Towards the end of last year, EA made a small, seemingly insignificant change to its executive team.
I had the company’s group general managers – the executives responsible for EA’s various studio groups – report directly to CEO Andrew Wilson. It was a step with one goal: to bring the company’s leader one step closer to those who actually make the games.
“The goal is to give a stronger voice to the studio’s leadership,” explains Samantha Ryan, who is the general manager of BioWare, Full Circle, Maxis, Motive and a new studio in Seattle. “The knowledge that people like me have from being in studios for over 20 years is challenging knowledge. Ideally, the knowledge helps EA leadership stay in close touch with their studios needs.”
Ryan is an expert in video games. Initially starting in marketing, she led Shadow of Mordor developer Monolith, before becoming Senior Vice President of Development and Production at Warner Bros., overseeing huge teams such as Batman developer Rocksteady and Mortal Kombat studio NetherRealm.
Today, she’s tasked with leading the EA teams that don’t make Battlefield, racing games, or sports titles. And in these studios, you can see some of the new approaches the company is taking to developing games.
Perhaps the most obvious change is in some of the games they do. Full Circle revives the Skate series, while Motive reworks the horror game Dead Space. These are perks that EA had previously decided to move from. They have a cult following, but they lack commercial potential, for example, FIFA or F1.
“Both Skate and Dead Space have been fan requests for a long time,” Ryan notes. “There are so many great franchises, and there’s no way to bring them all back to life. But sometimes when a strong group of developers have a particular passion, and we notice fans are just as excited… Fate converge. As a leader, I look for those convergences and when I find them, I’m trying to achieve that.”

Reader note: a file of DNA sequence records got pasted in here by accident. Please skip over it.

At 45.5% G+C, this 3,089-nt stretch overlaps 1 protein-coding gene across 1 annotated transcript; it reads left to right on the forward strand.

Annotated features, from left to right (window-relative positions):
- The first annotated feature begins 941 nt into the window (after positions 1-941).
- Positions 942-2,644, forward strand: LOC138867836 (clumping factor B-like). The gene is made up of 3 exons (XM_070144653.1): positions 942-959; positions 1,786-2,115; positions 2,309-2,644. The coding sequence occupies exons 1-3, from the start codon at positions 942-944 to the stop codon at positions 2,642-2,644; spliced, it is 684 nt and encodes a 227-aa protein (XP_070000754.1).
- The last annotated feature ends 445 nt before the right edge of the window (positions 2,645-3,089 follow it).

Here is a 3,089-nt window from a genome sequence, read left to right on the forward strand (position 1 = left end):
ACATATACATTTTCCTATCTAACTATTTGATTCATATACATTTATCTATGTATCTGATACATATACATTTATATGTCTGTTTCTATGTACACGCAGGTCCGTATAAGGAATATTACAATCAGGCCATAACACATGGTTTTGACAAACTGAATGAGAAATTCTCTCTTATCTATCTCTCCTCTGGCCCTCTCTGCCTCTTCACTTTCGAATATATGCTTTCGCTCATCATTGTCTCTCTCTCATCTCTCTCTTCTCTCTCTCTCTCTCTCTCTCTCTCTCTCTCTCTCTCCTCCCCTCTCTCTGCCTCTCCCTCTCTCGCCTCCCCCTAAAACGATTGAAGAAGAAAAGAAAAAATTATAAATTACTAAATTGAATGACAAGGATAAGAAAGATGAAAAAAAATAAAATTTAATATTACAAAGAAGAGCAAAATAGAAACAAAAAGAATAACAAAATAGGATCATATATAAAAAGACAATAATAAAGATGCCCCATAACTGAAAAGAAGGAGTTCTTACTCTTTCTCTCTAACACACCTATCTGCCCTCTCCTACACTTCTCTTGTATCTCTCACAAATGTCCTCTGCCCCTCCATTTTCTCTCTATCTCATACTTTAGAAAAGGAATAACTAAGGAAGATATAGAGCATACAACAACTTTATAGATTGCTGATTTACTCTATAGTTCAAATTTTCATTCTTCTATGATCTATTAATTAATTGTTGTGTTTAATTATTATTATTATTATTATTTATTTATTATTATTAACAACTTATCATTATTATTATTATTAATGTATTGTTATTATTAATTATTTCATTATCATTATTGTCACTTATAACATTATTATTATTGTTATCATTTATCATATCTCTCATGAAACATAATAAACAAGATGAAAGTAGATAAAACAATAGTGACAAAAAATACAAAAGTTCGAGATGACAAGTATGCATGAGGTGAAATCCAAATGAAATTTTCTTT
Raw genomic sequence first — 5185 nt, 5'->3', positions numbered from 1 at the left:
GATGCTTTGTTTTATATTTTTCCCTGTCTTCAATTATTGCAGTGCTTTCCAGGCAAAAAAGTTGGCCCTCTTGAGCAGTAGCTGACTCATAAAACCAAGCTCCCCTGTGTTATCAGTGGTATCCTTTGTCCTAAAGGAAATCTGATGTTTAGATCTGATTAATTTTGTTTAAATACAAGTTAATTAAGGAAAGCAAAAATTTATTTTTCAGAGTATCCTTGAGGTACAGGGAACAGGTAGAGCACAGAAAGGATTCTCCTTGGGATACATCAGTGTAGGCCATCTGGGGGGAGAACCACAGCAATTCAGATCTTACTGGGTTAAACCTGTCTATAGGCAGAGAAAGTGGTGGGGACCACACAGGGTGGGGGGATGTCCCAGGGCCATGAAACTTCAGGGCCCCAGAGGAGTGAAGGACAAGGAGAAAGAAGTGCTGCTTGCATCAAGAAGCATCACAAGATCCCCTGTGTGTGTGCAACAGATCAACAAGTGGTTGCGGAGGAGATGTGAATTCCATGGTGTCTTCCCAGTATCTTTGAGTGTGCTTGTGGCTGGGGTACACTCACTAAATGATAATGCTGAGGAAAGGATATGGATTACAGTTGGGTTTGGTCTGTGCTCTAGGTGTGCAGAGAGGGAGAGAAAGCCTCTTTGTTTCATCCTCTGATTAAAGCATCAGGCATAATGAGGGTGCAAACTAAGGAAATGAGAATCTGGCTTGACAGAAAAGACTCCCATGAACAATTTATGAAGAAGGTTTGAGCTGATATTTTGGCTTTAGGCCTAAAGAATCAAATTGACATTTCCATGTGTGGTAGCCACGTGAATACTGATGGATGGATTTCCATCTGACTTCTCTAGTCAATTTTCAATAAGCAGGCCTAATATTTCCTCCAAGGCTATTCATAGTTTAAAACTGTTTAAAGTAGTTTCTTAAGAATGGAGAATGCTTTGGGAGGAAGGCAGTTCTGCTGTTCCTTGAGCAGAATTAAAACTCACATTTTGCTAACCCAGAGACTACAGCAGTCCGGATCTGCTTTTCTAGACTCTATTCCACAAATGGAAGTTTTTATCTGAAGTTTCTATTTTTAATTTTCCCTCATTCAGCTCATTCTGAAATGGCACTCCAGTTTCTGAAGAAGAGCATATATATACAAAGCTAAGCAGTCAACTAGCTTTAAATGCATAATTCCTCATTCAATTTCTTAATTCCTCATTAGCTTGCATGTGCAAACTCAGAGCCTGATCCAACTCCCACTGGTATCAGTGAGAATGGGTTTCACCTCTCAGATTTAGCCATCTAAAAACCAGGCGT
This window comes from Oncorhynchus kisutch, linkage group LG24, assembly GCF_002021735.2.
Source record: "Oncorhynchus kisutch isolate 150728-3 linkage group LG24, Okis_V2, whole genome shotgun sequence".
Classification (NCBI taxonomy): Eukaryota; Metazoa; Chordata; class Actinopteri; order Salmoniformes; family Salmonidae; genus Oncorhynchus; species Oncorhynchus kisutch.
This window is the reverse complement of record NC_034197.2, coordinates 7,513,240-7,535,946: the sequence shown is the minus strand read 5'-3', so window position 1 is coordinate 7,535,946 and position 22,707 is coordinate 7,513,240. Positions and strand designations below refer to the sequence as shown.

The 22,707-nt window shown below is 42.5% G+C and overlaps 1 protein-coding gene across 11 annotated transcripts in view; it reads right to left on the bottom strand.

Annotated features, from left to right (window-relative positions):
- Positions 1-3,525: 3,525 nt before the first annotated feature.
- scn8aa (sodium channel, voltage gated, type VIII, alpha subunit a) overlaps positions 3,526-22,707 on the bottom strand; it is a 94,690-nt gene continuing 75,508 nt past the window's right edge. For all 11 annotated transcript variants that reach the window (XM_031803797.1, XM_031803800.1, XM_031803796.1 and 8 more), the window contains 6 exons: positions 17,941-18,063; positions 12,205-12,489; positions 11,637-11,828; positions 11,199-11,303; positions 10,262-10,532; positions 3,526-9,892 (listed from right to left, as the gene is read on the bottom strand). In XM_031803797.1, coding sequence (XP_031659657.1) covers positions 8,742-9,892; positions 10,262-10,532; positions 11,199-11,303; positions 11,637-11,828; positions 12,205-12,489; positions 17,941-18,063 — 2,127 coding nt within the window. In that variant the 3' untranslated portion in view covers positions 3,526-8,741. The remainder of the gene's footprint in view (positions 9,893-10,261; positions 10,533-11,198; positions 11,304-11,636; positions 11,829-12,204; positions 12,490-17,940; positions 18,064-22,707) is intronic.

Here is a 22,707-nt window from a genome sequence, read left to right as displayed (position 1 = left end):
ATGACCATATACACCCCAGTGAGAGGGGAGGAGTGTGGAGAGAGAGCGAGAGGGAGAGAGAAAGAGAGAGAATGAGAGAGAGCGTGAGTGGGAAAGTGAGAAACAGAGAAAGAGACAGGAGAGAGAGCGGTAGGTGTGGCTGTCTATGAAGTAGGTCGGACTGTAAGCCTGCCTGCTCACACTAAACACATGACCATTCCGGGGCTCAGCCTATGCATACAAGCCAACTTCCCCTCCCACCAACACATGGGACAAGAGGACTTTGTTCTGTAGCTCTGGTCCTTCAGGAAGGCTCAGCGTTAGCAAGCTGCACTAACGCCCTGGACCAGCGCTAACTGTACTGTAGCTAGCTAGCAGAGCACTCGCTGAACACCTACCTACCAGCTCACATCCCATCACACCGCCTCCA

It’s “when a strong group of developers have a particular passion” that’s the key shift here. Ryan says EA has given its studios more independence in deciding which games they want to work on, rather than making those decisions from the top.
“People do their best when they’re excited about what they’re doing. It’s just the way humans are connected. The teams are no different. Passionate developers generally make better games. I remember visiting the creative leader of Star Wars: Squadrons and seeing the pictures he drew as a kid in a cockpit. Driving a Starfighter The depth of passion is amazing.
“In the early days of the industry, it was easier to be arrogant about who works in a game. As games become more complex and players’ tastes more diverse, those of us in the industry for a long time appreciate more than ever how important it is to be a team’s passion and background. complementary to the type of game they are working on.”
This definitely looks different than the EA we’re used to. Whenever there was a successful hack, be it World of Warcraft, League of Legends, or Destiny, I felt it was inevitable that EA would tip a team to work on their version. EA will look at what’s popular, and try to create something bigger, better, and more successful.
“Yes, we all need to be aware of market trends. But that doesn’t mean we have to chase every direction they want.”
Ryan says her studios are still trying to keep up with what players are up to, but it can’t just be about chasing trends.
“I work with my developers to help them understand who they are and why they are unique,” she told us.